Mitchell's book was a different sort of read for me. I like historical fiction, but usually they have more of a romantic theme in them. Mitchell's book to me was just historical fiction with a bit of romance. A Constant Heart was about the courtier's during the reign of Queen Elizabeth I. Marget is a beautiful woman in a world where beauty is not allowed. She marries a courtier, Lytham, who thinks that beauty is a curse not a blessing and despises his wife for her looks. Marget encouraged by her faithful friend Joan, tries hard to fit in and make her husband love her. When she sees that the queen dislikes her she does what she can to change her appearance and gains some affections from her husband. Love is not allowed in the Queen's Court, as the courtiers are only suppose to be in love with the Queen. How can Marget keep a constant heart, her virtue, her love for her husband in a world where friendship, trust, virtue is bought and sold every day you are at court. Mitchell does a good job of weaving a great story into a historical setting. I will admit that I wasn't sure about this book at first, but I like a challenge when it comes to reading. I love giving all books a try. I love this era in history and I found it very interesting to learn about, I believe this would have been a hard era to live in and Siri Mitchell really made great characters that you felt for as time when by. By the time I was almost done I was really curious about how it was going to end and that is what kept me going.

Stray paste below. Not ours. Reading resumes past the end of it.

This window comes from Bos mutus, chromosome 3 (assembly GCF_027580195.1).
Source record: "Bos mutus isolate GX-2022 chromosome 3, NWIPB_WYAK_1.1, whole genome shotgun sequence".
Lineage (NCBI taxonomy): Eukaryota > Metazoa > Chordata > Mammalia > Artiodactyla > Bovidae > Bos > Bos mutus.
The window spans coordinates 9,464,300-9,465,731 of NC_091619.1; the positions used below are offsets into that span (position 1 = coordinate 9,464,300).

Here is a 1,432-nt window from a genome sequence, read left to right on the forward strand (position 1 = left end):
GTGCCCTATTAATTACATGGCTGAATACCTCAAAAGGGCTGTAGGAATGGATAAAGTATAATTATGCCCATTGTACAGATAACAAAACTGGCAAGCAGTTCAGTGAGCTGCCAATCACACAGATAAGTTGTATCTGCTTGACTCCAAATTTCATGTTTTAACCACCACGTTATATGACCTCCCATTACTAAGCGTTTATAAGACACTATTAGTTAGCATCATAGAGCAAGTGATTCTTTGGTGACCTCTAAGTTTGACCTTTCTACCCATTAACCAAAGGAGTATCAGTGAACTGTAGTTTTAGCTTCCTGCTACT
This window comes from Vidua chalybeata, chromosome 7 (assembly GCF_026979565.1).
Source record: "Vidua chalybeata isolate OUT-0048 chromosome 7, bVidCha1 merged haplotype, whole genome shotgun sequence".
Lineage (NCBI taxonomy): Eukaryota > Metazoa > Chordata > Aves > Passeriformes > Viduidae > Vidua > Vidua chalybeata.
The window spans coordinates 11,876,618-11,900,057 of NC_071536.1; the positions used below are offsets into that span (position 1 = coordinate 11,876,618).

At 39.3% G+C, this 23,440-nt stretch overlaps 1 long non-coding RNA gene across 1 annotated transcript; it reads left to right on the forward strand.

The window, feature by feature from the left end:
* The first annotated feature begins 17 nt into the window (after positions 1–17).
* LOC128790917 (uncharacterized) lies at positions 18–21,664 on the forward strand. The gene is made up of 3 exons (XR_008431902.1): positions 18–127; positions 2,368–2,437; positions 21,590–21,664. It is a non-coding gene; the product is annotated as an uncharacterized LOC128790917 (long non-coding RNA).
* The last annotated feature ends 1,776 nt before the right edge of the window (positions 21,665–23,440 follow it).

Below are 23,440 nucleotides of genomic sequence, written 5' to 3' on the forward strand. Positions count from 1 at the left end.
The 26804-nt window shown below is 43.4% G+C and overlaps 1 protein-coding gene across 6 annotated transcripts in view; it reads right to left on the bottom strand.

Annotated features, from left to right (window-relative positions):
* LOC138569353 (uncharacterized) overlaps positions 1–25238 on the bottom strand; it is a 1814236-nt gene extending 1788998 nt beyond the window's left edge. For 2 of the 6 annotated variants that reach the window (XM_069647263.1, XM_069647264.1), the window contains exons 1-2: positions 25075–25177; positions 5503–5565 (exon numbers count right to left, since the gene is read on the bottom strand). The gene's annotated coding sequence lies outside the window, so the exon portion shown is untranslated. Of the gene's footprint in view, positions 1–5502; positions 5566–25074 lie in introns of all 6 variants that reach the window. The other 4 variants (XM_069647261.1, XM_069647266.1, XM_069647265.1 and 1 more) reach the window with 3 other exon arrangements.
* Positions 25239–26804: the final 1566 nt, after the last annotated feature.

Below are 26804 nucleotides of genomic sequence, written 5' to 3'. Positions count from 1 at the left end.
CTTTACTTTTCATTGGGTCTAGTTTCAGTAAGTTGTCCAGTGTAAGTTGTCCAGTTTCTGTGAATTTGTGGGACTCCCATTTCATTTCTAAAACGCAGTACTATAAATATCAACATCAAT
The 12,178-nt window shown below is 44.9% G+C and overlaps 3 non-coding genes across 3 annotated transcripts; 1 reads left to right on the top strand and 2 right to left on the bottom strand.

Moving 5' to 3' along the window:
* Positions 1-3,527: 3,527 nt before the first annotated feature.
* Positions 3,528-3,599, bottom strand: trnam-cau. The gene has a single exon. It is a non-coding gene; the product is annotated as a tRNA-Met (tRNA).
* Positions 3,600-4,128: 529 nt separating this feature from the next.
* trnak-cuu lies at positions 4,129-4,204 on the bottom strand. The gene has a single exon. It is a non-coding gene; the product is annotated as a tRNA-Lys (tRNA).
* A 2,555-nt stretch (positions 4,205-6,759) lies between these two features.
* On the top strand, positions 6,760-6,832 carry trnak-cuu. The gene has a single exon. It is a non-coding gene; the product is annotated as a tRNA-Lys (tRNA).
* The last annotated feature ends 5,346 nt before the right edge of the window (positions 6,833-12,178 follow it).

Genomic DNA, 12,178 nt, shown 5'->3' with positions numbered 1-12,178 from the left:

Guest More than 1 year ago
If you love historical romance with attention to detail on the inner workings of palace life with all its intrigue and deceit, you will love A CONSTANT HEART. Follow the heroine and hero as they mature in their love and in their outlook on what is important in life. See first hand the shallowness of court life and the little value given to human life especially the rights of women. The quick shifts in POV were a little disconcerting, but not too distracting. Over all, A CONSTANT HEART, will keep you 'constantly' turning the pages right to the end.